When Alex Simonka, women’s basketball coach of the U.S. Coast Guard Academy, committed suicide last week, you had to know there would be more to the story. A lifelong Coast Guardsman and coach of the team for 16 years, Simonka by all accounts showed no signs of depression.
Ten days after Simonka was found in his assigned parking space at the Academy in New London, CT, dead of a self-inflicted gunshot wound, we learn that he had been suspended pending an investigation into the finances of the athletics department, of which Simonka was business manager.
The 51-year-old Simonka was a basketball star at CGA, became coach of the women’s team in 1992, and retired from active duty in 1999. As director of the athletics association, he oversaw a department that handled more than $1 million in revenues and expenses last year.
Several months ago, the U.S. Attorney’s office launched an investigation of the association’s activities. Three days before he killed himself, Simonka was suspended from the Academy.
”After an interview with Mr. Alex Simonka, certain information was revealed that warranted placing him on administrative leave with pay pending the outcome of that investigation,” [Rear Admiral J. Scott] Burhoe said.
Details are sketchy due to the ongoing probe, but it appears an awful lot of money — much of it government funds — has gone missing, without a paper trail.
State Attorney General Richard Blumenthal said Monday that he did not have any records pertaining to the association. A charitable organization raising more than $50,000 annually is required to file an annual reporting return describing its mission, programs and finances.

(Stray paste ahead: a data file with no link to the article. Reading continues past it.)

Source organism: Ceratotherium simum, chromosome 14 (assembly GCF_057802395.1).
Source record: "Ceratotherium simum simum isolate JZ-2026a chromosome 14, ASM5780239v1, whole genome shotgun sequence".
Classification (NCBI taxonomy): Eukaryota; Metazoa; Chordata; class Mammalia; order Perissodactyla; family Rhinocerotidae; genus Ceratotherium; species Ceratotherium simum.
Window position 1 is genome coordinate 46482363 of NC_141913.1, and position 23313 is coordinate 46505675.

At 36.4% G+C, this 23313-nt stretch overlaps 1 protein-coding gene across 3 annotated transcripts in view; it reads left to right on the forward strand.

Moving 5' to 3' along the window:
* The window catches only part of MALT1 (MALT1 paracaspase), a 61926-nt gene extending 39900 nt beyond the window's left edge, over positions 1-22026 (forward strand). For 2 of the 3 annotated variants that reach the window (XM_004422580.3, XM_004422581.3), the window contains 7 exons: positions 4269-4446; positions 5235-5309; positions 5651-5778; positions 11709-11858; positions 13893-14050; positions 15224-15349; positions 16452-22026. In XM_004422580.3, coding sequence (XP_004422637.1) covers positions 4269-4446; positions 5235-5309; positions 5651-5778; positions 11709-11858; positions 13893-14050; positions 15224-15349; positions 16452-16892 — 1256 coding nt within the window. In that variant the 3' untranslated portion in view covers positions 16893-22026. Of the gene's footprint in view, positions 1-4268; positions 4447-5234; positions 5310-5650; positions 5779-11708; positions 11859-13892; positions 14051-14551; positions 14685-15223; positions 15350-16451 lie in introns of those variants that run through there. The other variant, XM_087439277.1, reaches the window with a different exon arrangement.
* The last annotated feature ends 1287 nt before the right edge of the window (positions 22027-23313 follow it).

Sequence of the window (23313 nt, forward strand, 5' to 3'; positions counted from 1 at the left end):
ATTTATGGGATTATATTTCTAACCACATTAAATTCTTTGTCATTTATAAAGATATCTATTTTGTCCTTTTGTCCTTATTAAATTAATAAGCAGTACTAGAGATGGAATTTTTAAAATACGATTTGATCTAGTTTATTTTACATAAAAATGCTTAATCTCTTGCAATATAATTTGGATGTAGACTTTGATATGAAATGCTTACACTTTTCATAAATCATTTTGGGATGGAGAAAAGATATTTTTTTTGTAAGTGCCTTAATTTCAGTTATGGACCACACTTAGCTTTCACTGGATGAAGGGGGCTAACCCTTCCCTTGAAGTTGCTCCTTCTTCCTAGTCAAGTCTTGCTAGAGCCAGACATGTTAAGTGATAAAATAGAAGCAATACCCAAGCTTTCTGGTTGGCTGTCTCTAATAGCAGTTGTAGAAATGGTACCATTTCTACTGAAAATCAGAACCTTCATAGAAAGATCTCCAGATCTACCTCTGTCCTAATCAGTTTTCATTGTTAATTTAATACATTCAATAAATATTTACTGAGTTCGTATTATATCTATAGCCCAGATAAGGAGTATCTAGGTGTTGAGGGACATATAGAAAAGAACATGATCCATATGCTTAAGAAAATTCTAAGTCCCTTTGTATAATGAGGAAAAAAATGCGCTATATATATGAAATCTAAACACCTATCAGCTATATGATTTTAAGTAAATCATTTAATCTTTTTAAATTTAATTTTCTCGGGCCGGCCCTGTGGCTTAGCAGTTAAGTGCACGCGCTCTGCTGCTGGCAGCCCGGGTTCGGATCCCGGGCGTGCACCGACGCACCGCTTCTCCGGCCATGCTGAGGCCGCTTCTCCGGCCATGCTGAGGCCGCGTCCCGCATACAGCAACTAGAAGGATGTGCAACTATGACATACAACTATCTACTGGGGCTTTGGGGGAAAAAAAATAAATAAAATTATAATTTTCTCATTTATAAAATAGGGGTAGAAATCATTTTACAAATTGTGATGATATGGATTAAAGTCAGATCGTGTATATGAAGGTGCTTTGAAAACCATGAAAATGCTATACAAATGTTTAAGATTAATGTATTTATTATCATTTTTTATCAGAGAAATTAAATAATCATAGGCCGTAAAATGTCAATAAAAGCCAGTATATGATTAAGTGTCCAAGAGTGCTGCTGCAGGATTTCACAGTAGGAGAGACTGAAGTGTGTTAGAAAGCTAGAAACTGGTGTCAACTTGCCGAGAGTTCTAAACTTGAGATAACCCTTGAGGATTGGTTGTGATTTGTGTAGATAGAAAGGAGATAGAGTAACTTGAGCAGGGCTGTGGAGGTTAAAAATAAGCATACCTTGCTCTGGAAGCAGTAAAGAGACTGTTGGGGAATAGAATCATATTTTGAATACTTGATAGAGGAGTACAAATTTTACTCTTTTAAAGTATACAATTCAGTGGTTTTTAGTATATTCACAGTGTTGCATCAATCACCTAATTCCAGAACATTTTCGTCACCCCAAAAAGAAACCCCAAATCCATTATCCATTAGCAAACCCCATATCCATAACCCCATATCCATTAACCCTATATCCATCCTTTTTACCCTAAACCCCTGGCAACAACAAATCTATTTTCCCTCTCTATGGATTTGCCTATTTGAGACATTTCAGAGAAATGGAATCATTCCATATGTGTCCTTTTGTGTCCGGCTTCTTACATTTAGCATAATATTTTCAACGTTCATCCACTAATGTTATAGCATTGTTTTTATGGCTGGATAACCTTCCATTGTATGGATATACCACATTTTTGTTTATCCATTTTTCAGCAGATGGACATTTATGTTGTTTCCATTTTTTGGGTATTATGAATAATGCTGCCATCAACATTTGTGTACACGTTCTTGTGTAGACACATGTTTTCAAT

The secretary of the state’s Commercial Recording Division did not have any filings from the association either.
”We will ask for additional facts to determine whether they are somehow exempt because of their connection to the Coast Guard,” Blumenthal said, “but if they are a private organization, even if they are using the name Coast Guard, they probably have a duty to file.”
Rear Adm. Burhoe, in a statement to the school, wrote:
Alex Simonka was a mentor, coach, and friend, and we are all deeply hurt by this tragedy.
Situations such as this often cause us to ask more questions than there are answers, but for now I ask that we focus on providing support to those most affected by this loss, and by providing our deepest sympathy to the family members left behind.
And that is where our sympathies should lie. Innocent people don’t commit suicide in cases like this. Simonka won’t have to live with the consequences of his actions, but his wife and daughter will. No matter what happened, no amount of money is worth abandoning your family.